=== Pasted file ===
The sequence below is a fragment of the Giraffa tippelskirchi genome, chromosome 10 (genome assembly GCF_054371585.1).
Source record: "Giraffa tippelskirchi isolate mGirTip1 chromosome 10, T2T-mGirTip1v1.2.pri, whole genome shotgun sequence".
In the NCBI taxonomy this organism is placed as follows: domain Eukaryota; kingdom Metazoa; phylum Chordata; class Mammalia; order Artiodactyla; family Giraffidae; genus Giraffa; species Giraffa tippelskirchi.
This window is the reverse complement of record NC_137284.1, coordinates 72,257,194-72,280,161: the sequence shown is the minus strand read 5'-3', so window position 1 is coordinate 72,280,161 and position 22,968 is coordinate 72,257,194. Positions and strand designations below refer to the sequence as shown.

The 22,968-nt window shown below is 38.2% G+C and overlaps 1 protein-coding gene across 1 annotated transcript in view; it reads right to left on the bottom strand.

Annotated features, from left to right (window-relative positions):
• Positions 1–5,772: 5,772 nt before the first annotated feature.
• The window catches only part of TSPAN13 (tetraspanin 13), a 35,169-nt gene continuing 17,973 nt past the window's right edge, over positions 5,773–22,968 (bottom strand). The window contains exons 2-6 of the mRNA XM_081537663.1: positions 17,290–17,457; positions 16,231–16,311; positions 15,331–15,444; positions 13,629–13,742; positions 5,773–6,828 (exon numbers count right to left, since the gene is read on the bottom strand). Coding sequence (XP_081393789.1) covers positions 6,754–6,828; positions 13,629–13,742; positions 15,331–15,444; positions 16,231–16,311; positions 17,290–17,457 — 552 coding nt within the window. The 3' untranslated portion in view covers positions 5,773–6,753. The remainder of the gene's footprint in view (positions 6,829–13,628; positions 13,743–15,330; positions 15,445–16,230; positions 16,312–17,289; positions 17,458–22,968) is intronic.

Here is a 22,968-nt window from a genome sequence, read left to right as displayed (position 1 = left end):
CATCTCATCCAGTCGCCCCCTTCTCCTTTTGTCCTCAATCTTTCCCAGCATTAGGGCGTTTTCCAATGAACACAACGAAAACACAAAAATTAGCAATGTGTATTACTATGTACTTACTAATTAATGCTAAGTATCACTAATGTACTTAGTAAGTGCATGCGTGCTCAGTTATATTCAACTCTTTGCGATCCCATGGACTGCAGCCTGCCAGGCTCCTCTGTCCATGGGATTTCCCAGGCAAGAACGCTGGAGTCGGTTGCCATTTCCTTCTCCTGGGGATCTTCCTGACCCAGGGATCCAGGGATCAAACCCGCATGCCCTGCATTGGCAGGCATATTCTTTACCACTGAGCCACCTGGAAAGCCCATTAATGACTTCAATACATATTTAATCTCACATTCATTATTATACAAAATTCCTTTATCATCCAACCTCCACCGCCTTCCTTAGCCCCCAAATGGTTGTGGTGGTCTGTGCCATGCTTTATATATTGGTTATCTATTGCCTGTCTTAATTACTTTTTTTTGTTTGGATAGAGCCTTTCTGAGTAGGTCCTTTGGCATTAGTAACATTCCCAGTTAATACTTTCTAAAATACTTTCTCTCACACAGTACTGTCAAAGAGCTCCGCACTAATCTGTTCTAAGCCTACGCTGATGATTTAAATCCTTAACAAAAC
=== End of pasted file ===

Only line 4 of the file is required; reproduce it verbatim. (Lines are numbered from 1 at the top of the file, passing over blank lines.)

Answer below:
This window is the reverse complement of record NC_137284.1, coordinates 72,257,194-72,280,161: the sequence shown is the minus strand read 5'-3', so window position 1 is coordinate 72,280,161 and position 22,968 is coordinate 72,257,194. Positions and strand designations below refer to the sequence as shown.